What dehydrated affects

dehydrated needs to use facter to retrieve the signed certificates and other data from your central signing hosts if you are not using a puppet master host to handle it. Although only certificates which need to be renewed are transferred, it is unknown how well this approach scales if you plan to request lots of certificates. Using a (designated) puppet master is the better option.

Setup Requirements

You need to ensure that exported ressources are working and pluginsync is enabled.

Beginning with dehydrated

Basic things you need:

  • a host with internet access, preferable a puppet master. This will be known as dehydrated_host now.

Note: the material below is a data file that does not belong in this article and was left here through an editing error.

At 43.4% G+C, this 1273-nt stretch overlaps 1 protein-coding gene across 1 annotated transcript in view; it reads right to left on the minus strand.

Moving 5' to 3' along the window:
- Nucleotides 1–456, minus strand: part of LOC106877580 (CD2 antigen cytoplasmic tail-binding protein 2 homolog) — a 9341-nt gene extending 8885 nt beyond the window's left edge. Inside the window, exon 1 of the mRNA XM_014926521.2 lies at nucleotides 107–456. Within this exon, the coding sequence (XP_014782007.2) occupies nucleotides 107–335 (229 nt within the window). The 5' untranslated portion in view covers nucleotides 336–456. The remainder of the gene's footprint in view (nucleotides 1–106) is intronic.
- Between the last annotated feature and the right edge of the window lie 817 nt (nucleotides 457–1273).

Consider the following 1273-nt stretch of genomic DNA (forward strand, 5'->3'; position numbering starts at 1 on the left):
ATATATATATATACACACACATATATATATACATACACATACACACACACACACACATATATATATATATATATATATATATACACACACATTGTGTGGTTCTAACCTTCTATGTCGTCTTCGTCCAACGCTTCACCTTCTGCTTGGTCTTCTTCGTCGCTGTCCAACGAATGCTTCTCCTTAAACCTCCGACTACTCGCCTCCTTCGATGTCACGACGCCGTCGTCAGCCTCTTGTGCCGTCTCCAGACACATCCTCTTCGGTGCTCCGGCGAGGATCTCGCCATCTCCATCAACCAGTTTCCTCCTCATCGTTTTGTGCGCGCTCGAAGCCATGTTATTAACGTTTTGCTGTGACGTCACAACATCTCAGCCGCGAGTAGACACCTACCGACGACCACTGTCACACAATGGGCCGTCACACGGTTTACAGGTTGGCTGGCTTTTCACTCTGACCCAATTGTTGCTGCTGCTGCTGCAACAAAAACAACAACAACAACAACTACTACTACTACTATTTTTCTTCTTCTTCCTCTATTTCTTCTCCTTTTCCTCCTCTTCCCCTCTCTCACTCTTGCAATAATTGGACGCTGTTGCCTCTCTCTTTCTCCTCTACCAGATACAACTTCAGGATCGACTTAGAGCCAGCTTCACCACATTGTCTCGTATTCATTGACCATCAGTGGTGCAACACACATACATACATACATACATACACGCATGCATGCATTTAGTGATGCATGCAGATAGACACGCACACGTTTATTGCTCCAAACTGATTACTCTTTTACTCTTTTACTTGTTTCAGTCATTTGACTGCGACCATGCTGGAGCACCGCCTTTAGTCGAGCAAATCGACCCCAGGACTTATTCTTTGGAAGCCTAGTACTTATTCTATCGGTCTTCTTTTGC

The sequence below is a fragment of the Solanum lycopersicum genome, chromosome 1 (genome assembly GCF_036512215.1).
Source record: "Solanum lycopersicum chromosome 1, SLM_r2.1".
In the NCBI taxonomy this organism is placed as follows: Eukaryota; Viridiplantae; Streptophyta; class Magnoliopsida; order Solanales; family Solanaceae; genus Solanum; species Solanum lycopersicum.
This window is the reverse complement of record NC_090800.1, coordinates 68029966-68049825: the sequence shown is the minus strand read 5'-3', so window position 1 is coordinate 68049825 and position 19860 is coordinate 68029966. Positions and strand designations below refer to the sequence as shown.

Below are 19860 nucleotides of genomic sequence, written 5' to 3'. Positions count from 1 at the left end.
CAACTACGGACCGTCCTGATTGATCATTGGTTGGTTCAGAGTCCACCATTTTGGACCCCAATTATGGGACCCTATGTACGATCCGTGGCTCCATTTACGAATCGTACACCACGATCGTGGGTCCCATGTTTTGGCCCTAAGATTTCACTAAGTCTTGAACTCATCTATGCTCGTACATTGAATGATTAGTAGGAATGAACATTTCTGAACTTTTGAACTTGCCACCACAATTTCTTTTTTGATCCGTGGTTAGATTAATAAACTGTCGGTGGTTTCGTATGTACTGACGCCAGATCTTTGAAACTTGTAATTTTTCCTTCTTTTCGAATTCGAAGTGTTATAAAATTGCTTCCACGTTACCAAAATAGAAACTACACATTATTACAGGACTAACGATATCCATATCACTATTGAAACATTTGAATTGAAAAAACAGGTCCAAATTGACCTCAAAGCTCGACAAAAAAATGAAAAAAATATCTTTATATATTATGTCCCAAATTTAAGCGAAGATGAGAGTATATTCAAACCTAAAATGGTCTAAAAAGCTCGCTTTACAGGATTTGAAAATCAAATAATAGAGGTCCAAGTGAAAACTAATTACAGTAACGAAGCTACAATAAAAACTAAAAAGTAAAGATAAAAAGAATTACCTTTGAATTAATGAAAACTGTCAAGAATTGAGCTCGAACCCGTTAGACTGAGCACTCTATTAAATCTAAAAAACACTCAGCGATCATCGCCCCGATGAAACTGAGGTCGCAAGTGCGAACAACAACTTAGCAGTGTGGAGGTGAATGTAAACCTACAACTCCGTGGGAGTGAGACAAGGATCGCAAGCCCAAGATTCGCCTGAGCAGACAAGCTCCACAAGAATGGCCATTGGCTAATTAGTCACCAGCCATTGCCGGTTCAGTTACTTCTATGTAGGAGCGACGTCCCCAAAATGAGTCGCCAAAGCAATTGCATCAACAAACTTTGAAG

• a working hook script for dehydrated, for exampes and documentation see lukas2511/dehydrated
  • bzed-dehydrated installed as dehydrated module in your Puppet environment. You will also need recent versions of puppetlabs-stdlib, puppetlabs-concat, puppetlabs-vcsrepo. For puppet >= 6.0 you’ll also need puppetlabs-cron_core.
  • I’d assume at least puppet version 4.8. Not tested or developed for older version.
  • Working exportable ressources. Make sure your puppetdb is working well, this module heavily depends on it.


This only describes the very basic usage. Almost all things are configurable, see the reference for details. So for a basic setup, the following steps should give you a running setup.

  1. Do a basic setup of your dehydrated_host: class { 'dehydrated' : dehydrated_host => '', }